Federal report: It's 'extremely likely' that humans cause climate change
- The U.S. Global Change Research Program has released its fourth National Climate Assessment, which concludes that human activity is a dominant cause of global warming. The government is required to compile this report every four years, and it is written by dozens of authors from a variety of federal government agencies and other stakeholder organizations, with the National Oceanic and Atmospheric Administration (NOAA) serving as the lead agency.
- The report cites a global air temperature increase of 1.8 degrees Fahrenheit over the past 115 years. It notes a 7- to 8-inch increase in sea levels since 1900, with nearly half of that occurring since 1993. It claims a possible 1- to 4-foot rise in sea levels by 2100, or even worse depending on Antarctica's stability.
- In addition to the known changes, the report expresses concern over the many dangerous unknowns that scientists can't yet predict but that could rapidly intensify climate change.
While a variety of human activities can contribute to global warming, the report cites greenhouse gas emissions as a huge element. The report says there is "no convincing alternative explanation" for global warming over the last century. It lists a number of other detrimental effects of climate change besides just temperature increases, such as ocean acidification, large forest fires and rising sea levels.
The report says sea level rise is contributing to an increase in daily tidal flooding in 25 states. Flooding trouble from climate change-associated "king tides" already is well documented in Miami, Fort Lauderdale and other parts of South Florida, where streets now regularly flood during certain tidal pulls even when it hasn't rained. Researchers anticipate more areas, especially those along the Atlantic and Gulf coasts, will experience similar flooding in the near future.
Rising sea levels are one reason cities should examine their flood resilience plans, and another is the report's statement that more extreme precipitation — droughts in some regions and intense, frequent rain in others — is occurring in the United States. Plus, models show an increase in the number and intensity of hurricanes. Many cities already are taking steps to become more flood-ready, especially those with coastal locations.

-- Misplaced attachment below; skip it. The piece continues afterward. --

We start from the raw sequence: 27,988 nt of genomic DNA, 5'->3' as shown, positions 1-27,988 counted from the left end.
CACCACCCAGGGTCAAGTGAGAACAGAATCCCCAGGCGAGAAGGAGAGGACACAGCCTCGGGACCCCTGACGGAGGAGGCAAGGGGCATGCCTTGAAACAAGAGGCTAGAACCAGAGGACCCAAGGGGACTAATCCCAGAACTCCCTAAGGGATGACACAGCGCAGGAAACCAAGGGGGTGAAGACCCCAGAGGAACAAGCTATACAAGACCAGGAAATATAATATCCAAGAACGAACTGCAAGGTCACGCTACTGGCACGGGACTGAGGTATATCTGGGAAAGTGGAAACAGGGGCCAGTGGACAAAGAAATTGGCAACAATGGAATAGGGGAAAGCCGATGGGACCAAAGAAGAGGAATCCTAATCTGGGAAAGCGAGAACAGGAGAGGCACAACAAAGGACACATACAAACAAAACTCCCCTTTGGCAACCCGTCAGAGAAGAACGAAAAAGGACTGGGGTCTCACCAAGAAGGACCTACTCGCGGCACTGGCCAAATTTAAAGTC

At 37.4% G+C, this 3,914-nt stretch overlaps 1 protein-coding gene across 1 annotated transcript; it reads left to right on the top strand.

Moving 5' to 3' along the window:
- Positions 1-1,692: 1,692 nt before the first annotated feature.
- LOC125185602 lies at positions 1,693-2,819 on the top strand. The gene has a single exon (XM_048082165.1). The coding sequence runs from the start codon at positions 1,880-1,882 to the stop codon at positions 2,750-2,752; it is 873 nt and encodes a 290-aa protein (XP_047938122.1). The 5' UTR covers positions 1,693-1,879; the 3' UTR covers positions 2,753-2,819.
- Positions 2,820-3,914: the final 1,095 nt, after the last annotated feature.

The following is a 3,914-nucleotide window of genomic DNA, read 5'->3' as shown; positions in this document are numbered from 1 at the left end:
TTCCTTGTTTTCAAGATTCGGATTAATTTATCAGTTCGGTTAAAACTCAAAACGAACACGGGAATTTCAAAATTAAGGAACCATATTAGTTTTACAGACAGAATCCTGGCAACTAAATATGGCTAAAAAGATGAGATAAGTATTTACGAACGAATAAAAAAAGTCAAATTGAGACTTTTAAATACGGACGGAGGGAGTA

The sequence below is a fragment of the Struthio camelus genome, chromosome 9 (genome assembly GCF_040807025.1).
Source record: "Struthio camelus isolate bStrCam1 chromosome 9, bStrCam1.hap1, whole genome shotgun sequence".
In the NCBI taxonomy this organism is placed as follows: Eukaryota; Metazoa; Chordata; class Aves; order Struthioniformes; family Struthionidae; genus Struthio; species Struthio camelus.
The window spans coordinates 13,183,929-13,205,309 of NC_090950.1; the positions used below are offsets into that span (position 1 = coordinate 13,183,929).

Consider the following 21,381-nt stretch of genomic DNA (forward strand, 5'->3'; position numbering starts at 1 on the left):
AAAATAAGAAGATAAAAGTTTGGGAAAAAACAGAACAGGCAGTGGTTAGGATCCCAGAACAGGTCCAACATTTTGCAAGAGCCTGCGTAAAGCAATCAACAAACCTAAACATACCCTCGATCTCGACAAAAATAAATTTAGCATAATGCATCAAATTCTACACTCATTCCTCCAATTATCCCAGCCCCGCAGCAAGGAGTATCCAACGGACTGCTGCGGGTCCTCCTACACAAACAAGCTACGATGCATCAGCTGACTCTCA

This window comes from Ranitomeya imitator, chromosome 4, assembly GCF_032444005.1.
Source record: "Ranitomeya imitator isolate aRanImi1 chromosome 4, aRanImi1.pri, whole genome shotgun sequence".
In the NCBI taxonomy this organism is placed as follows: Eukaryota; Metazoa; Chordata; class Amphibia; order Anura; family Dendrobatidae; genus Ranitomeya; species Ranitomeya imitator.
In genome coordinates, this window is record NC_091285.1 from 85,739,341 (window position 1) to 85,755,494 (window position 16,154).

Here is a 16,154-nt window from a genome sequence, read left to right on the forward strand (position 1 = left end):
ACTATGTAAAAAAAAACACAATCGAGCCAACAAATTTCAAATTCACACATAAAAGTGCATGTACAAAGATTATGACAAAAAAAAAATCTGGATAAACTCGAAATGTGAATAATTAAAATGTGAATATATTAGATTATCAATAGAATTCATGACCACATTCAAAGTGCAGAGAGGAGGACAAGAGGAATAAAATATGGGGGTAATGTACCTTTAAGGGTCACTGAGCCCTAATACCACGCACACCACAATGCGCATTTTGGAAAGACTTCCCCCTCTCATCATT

President Trump and some of his high-ranking administration officials — including Environmental Protection Agency Administrator Scott Pruitt and Secretary of Energy Rick Perry — have voiced skepticism about humans' influence on climate change. The administration is looking to boost fossil fuel production and repeal measures to reduce carbon emissions. President Trump also announced his intent to leave the Paris climate agreement.
Although some scientists had worried that the administration might interfere with the release of the climate change document or alter its content, representatives from NOAA report that didn't end up happening. However, the administration's actions and stated goals imply that it will not launch measures to protect the environment, and it doesn't appear likely that it would offer support for municipal environmental measures.
Local governments across the country have taken a plethora of actions to combat climate change and its effects. From committing to their own renewable energy and carbon reduction plans to signing a global declaration to promote clean transit, U.S. cities are making strides on their own. Based on the Trump administration's views, municipal efforts are a better bet for spurring environmental measures than hoping the federal government will lead the action. Plus, the report says extreme climate events will affect human safety, infrastructure and water quality, all of which municipal governments already typically handle to protect their citizens.
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